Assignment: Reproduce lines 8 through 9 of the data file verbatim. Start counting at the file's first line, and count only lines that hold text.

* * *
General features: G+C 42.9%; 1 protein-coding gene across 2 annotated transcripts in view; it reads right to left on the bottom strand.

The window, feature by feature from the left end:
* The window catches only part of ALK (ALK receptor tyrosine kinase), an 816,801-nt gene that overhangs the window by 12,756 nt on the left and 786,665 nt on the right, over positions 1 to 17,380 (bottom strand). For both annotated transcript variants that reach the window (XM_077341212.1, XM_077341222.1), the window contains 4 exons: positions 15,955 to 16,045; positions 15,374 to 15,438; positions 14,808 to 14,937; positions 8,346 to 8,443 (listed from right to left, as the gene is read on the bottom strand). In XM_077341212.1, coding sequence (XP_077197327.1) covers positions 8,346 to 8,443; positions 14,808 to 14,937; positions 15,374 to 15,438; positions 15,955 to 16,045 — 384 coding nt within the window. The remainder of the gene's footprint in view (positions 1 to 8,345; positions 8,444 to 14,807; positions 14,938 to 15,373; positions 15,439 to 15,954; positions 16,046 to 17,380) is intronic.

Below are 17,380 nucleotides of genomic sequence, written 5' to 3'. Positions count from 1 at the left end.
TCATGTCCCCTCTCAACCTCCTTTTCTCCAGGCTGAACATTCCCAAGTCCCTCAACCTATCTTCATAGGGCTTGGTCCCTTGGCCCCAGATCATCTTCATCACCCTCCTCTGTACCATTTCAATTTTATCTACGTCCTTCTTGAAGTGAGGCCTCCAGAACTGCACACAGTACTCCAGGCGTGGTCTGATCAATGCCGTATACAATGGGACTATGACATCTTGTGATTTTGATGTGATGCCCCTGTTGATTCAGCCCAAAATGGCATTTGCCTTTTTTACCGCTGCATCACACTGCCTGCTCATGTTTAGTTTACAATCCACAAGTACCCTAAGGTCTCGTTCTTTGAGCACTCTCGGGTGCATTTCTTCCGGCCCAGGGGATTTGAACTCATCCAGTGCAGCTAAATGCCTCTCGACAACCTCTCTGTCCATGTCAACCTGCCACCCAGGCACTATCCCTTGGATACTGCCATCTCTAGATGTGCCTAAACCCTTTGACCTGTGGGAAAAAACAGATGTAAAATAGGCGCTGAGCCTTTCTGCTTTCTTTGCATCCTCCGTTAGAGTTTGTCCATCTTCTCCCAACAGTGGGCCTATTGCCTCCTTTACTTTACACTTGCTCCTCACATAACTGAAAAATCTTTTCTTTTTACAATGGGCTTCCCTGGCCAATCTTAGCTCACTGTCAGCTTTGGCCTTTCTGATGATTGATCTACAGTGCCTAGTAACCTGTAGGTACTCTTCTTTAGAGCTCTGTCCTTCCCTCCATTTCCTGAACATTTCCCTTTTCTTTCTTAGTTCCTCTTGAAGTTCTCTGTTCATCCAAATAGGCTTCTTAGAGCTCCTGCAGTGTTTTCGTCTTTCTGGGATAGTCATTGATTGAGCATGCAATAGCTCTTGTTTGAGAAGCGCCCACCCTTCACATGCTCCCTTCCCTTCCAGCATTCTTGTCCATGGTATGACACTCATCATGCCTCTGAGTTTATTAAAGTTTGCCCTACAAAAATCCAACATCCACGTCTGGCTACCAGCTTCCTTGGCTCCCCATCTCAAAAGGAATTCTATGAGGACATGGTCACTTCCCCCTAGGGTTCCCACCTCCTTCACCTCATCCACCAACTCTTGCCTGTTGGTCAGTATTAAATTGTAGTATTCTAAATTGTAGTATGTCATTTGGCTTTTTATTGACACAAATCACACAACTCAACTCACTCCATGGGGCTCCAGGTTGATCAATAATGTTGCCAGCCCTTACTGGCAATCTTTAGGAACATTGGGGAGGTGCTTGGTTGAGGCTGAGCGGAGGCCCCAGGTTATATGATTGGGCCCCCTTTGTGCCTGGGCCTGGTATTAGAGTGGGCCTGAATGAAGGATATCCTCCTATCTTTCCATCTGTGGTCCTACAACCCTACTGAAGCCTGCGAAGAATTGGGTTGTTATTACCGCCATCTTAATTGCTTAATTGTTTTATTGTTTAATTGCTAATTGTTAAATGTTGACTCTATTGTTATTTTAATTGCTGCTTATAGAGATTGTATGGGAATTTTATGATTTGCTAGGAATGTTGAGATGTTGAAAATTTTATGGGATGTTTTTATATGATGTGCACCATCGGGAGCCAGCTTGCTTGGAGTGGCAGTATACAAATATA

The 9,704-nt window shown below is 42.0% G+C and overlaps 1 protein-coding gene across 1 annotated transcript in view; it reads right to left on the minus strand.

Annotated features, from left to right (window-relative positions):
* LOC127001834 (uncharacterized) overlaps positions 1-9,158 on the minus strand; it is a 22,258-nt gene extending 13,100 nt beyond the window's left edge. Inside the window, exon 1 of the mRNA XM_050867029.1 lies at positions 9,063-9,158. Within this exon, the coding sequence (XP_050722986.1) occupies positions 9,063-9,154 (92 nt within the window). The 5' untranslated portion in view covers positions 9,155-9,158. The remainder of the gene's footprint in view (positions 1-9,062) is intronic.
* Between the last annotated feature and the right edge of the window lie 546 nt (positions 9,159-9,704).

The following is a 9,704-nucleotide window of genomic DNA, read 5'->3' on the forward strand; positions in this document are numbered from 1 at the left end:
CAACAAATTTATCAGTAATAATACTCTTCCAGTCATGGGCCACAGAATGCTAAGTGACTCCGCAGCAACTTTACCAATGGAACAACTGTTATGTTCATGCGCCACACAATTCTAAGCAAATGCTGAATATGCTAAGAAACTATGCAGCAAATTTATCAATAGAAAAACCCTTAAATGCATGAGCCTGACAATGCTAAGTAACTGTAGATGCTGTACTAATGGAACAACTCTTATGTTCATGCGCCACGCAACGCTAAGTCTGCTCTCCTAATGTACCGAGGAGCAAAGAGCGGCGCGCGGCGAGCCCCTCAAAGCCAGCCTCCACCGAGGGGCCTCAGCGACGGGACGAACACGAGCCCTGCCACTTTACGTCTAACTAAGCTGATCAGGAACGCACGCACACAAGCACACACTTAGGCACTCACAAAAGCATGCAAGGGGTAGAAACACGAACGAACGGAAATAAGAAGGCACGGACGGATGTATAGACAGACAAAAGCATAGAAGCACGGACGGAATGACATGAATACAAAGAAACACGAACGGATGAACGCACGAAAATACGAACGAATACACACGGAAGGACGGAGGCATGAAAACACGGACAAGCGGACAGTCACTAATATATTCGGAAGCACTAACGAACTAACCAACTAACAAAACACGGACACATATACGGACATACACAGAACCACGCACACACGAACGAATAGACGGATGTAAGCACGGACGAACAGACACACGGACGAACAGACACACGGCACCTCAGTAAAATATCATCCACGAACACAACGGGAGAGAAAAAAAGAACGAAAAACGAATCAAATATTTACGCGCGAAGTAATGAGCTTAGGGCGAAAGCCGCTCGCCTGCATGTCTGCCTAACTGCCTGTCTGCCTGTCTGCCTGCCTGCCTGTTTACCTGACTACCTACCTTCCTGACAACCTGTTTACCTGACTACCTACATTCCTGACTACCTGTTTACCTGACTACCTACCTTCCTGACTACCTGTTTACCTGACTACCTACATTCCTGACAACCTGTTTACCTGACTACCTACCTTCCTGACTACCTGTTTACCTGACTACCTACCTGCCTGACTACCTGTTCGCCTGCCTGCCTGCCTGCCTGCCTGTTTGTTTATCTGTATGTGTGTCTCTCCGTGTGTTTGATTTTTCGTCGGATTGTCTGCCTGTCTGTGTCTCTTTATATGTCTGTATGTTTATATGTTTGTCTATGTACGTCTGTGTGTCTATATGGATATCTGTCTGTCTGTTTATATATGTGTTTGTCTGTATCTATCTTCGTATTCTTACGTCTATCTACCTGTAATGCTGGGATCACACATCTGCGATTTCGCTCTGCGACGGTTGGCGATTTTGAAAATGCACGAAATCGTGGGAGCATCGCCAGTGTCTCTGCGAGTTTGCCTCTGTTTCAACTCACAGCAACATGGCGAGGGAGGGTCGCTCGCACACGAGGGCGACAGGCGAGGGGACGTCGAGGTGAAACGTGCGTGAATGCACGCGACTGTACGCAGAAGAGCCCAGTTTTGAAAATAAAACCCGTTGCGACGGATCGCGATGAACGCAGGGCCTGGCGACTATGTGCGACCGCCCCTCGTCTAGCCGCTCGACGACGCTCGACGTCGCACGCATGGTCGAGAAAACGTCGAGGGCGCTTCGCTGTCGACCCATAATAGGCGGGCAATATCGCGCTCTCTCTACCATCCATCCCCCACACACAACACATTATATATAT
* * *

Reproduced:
* LOC127001834 (uncharacterized) overlaps positions 1-9,158 on the minus strand; it is a 22,258-nt gene extending 13,100 nt beyond the window's left edge. Inside the window, exon 1 of the mRNA XM_050867029.1 lies at positions 9,063-9,158. Within this exon, the coding sequence (XP_050722986.1) occupies positions 9,063-9,154 (92 nt within the window). The 5' untranslated portion in view covers positions 9,155-9,158. The remainder of the gene's footprint in view (positions 1-9,062) is intronic.
* Between the last annotated feature and the right edge of the window lie 546 nt (positions 9,159-9,704).